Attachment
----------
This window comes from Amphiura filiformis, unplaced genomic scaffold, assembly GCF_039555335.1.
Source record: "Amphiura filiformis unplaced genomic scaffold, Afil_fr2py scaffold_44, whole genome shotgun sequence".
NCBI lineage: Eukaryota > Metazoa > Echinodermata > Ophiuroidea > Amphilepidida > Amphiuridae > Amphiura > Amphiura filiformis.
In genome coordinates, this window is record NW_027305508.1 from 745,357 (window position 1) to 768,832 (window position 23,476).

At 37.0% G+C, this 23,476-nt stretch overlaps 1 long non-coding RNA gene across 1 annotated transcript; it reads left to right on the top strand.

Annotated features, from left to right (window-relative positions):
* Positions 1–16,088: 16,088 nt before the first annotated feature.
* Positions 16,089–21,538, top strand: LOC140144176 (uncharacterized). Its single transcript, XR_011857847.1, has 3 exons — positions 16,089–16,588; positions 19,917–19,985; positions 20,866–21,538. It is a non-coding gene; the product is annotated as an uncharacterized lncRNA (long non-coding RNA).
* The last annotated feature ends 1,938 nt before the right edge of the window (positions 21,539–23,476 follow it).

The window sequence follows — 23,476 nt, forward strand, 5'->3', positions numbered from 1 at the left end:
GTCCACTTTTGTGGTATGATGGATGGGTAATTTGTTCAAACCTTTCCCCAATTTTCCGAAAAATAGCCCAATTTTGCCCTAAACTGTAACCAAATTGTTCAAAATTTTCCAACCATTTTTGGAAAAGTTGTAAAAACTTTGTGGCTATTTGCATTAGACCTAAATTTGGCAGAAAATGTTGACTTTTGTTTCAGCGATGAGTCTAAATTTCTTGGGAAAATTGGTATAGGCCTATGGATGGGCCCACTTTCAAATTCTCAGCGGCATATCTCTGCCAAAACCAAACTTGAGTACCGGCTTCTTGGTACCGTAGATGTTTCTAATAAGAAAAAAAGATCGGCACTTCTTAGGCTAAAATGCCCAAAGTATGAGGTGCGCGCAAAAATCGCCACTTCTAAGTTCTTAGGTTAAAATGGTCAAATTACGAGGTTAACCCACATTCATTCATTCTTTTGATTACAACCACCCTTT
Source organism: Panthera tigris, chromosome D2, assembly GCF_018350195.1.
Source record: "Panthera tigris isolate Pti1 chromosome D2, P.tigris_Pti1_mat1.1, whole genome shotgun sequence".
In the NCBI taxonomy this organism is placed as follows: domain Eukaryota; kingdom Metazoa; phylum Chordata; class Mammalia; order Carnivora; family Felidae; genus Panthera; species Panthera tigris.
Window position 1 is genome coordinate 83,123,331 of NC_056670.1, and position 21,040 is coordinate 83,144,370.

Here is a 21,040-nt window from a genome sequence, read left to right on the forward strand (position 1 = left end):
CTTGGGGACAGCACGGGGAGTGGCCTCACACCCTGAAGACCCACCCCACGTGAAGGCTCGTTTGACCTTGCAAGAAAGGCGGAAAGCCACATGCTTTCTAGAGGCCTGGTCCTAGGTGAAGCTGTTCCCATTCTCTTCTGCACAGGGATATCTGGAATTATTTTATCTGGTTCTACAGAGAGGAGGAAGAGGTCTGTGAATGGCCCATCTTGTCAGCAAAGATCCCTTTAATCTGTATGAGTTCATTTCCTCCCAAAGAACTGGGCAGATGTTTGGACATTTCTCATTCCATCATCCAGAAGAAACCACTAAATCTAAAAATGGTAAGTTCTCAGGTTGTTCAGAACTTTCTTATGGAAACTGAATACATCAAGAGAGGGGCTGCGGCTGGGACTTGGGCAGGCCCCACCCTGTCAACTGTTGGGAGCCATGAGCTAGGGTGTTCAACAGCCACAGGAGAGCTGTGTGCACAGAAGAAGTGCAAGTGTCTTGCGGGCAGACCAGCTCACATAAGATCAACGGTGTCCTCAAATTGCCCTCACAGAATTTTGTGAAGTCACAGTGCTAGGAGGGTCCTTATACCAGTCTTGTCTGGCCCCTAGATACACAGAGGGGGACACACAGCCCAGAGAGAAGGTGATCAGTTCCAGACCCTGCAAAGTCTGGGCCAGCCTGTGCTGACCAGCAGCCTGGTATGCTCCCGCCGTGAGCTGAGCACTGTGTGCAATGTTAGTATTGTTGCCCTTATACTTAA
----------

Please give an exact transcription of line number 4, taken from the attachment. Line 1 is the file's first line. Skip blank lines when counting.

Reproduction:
In genome coordinates, this window is record NW_027305508.1 from 745,357 (window position 1) to 768,832 (window position 23,476).